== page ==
The IRS extended the tax deadline to July 15 and at least 21 million Americans took advantage
- The federal tax deadline was pushed from April 15 to July 15 due to the coronavirus outbreak.
- IRS data shows roughly 21 million fewer tax returns were filed by the April deadline this year than in 2019, suggesting many Americans took advantage of the automatic extension.
- But that's likely an undercount. The IRS tracks the total number of returns it receives — this year that figure includes people who used the non-filers tool to get a stimulus check.
- Despite a drop in the number of people filing taxes, the IRS is behind on processing returns, potentially leading to a delay in refunds.
The coronavirus outbreak was declared a national emergency in March and government officials were quick to consider its effect on the upcoming federal tax deadline.With in-person businesses closing rapidly, offices transitioning to remote work where possible, and a cloud of uncertainty — and frankly, panic — settling in, many Americans would presumably find the April 15 due date difficult to meet.
At least 21 million taxpayers skipped the former April 15 tax deadlineMillions of Americans took advantage of the tax extension as the coronavirus outbreak continued to wreak havoc on the US economy. According to IRS data, the agency received just over 137.2 million individual income tax returns by April 19 last year, the week taxes were due. That includes single and joint filers.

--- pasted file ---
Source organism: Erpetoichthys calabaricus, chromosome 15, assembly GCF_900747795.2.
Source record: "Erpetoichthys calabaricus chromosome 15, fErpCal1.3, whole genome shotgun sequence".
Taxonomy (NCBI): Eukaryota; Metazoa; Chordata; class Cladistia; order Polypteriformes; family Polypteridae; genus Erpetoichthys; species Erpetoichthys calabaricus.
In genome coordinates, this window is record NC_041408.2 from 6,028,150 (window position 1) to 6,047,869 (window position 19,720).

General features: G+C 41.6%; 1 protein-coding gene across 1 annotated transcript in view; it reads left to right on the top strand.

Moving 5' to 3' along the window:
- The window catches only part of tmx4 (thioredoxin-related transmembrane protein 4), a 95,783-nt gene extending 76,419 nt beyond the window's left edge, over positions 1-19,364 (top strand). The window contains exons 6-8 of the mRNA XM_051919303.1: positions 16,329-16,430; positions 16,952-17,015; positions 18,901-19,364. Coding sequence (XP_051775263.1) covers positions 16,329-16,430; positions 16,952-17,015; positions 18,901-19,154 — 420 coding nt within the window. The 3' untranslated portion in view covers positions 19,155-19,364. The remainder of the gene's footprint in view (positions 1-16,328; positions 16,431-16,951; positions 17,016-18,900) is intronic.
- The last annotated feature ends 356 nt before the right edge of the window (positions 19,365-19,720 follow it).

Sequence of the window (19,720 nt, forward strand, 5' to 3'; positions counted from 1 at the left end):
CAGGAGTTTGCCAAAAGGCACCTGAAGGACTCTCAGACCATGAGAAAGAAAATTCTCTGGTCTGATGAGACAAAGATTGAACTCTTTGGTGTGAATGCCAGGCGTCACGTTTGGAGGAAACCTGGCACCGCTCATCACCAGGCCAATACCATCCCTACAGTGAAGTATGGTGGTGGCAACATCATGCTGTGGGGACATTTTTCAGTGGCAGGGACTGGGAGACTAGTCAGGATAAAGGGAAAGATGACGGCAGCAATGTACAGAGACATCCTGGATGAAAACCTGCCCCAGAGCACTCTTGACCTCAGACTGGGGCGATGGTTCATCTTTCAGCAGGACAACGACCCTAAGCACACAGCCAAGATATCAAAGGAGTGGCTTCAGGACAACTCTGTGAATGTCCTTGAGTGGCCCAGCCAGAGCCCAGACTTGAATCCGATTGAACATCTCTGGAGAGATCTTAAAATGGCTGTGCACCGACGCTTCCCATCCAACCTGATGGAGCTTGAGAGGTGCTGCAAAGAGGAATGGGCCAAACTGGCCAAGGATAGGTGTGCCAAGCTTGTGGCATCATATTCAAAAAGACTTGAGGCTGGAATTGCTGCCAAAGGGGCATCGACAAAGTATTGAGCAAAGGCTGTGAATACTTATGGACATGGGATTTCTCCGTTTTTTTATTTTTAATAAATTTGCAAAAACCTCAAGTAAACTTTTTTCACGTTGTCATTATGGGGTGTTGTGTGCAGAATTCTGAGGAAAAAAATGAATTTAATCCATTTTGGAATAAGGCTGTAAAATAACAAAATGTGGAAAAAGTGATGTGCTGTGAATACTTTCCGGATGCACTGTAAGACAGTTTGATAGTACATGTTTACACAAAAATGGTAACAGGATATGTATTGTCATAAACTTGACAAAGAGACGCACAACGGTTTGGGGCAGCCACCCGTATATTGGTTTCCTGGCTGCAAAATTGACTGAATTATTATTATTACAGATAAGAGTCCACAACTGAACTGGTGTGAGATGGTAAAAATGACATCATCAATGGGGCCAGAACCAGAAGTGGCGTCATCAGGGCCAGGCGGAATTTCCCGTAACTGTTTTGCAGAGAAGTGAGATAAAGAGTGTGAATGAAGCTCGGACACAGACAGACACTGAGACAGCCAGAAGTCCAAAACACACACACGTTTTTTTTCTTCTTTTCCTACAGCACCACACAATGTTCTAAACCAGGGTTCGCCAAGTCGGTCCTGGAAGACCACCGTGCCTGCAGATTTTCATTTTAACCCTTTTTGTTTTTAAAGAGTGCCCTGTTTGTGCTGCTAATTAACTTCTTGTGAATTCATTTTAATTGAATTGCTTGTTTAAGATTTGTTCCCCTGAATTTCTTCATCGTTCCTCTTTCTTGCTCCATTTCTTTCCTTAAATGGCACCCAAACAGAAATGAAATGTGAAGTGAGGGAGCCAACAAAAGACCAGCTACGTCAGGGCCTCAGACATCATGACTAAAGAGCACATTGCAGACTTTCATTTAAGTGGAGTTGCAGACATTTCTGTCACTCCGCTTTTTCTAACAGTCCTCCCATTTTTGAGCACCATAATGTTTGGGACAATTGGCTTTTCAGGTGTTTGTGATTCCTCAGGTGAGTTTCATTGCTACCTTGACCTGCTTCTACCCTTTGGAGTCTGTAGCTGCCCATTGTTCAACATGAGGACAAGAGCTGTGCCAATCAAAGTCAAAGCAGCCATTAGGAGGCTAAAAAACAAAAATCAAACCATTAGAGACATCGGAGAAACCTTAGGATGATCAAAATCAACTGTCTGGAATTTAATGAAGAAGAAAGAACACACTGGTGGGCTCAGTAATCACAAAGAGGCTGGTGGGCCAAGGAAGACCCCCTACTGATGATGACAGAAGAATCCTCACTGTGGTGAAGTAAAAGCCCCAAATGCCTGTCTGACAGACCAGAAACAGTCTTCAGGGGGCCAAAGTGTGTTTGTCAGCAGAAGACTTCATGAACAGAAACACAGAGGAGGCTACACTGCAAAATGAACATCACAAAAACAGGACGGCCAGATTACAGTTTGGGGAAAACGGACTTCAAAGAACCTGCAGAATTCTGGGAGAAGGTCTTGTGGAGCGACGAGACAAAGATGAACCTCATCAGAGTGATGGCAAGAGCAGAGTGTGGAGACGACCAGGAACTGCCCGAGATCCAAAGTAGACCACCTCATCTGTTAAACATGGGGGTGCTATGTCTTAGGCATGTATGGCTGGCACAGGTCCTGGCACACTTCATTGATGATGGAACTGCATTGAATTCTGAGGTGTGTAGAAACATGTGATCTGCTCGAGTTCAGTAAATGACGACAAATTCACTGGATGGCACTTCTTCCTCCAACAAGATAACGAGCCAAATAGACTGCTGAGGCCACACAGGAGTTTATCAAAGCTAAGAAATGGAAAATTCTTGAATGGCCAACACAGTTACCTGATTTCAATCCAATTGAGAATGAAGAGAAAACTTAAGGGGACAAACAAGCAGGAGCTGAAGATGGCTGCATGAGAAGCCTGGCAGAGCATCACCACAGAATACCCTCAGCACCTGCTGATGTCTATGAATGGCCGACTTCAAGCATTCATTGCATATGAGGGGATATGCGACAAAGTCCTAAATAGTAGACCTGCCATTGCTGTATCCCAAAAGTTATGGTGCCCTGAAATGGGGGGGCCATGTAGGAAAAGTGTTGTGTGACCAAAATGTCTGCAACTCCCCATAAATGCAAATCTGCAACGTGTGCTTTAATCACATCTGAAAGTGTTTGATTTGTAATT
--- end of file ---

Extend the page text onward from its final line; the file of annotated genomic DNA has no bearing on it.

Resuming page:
This year, the IRS received roughly 116 million tax returns in the week ending April 17. That shakes out to about 21.3 million fewer submissions by Tax Day in 2020 than in 2019 — at least.The IRS had an extra load to carry this year thanks to the stimulus checks, or recovery rebates, enacted in the CARES Act. Most people were sent direct cash payments according to the income and banking information reported on their 2019 tax returns, or their 2018 return if they hadn't yet filed this year. But the IRS asked Americans with no tax liability to submit their income information through a non-filers tool, which generated a simple tax return by which the agency could calculate and send their payment as quickly as possible. These simple tax returns are included in the IRS' total returns figure, artificially inflating the number of tax returns filed in comparison to past years.
In other words, only 116 million tax returns were filed by mid-April this year, representing a 15% decrease from the same period in 2019. But since non-filers are included in that total, the drop is assumed to be even greater.
It's been 2 months since the deadline was extended, and people are still taking their time
While more than 21 million Americans overlooked the former April
But even despite the drop in returns received, the IRS is behind on processing, likely due to shutdowns related to the coronavirus. By the first week of May 2020, the agency paid out 87.7 million refunds, compared to about 101.6 million by the same time last year.Read the original article on Business Insider
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